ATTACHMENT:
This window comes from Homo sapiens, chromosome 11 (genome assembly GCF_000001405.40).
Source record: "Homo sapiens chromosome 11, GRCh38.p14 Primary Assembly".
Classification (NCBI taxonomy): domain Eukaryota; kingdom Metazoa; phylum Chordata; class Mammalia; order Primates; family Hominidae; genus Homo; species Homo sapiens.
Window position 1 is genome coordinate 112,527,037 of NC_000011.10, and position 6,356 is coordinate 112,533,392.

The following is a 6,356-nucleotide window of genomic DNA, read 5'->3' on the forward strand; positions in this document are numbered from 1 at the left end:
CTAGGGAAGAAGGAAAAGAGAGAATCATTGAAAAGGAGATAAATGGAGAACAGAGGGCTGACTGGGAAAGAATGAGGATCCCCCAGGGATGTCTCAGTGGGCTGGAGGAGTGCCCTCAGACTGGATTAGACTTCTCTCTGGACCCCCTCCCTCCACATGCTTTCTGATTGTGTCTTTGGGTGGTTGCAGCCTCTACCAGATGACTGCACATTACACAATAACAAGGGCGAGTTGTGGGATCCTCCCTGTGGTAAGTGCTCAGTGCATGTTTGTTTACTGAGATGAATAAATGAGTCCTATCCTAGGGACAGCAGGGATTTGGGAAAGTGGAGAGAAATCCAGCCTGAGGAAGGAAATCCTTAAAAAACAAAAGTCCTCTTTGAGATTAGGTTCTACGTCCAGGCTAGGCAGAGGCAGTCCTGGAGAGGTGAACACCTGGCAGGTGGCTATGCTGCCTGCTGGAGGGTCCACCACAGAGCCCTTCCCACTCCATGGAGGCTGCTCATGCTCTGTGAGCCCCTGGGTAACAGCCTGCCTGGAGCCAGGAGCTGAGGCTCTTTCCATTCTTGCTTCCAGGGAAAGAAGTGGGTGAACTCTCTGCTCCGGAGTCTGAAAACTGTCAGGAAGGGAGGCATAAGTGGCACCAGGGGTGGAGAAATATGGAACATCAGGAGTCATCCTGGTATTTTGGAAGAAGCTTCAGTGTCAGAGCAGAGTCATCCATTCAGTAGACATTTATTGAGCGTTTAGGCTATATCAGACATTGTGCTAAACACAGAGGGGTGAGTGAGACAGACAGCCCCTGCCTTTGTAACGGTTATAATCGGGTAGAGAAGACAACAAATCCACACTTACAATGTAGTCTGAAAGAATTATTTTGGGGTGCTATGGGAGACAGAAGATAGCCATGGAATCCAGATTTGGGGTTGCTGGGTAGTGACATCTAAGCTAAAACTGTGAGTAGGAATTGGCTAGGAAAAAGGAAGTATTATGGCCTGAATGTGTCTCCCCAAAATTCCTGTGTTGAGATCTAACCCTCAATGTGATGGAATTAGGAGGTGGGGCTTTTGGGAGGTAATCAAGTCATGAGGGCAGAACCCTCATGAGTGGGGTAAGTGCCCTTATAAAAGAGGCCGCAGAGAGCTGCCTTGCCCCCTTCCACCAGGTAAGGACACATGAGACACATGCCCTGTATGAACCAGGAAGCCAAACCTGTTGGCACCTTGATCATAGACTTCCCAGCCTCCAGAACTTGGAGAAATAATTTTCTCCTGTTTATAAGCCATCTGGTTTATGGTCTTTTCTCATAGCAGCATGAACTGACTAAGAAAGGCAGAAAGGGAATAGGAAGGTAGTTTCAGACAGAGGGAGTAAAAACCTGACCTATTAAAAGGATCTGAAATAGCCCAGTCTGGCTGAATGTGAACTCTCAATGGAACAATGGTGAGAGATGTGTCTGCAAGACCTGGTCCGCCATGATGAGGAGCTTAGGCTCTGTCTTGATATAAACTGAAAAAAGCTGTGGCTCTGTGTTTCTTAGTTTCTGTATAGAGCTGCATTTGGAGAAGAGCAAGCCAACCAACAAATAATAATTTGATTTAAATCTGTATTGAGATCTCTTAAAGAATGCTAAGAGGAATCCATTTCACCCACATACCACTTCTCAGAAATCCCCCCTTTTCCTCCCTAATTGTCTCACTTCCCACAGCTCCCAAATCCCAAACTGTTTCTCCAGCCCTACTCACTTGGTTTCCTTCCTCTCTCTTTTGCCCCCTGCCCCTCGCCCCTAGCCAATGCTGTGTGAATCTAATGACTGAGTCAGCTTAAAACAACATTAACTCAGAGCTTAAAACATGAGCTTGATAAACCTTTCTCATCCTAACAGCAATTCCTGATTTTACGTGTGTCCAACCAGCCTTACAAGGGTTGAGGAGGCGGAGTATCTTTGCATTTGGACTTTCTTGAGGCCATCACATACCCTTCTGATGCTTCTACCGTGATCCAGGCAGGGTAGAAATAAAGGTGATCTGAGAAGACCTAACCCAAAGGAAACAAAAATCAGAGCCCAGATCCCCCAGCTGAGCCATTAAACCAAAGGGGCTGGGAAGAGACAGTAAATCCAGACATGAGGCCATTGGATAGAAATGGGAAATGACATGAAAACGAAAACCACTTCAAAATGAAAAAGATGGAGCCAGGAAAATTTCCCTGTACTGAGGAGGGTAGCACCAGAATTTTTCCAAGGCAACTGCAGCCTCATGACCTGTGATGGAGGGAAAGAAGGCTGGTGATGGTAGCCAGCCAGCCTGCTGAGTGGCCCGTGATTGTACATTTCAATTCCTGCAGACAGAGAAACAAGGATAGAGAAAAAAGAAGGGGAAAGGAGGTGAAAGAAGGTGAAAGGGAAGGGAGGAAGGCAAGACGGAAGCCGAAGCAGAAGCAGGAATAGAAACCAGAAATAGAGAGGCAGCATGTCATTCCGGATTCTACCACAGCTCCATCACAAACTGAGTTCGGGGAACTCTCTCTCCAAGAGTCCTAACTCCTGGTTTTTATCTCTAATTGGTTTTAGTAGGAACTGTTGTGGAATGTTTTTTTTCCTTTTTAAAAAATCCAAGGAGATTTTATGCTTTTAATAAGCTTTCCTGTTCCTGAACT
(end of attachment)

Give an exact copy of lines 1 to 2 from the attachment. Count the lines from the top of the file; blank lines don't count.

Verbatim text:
This window comes from Homo sapiens, chromosome 11 (genome assembly GCF_000001405.40).
Source record: "Homo sapiens chromosome 11, GRCh38.p14 Primary Assembly".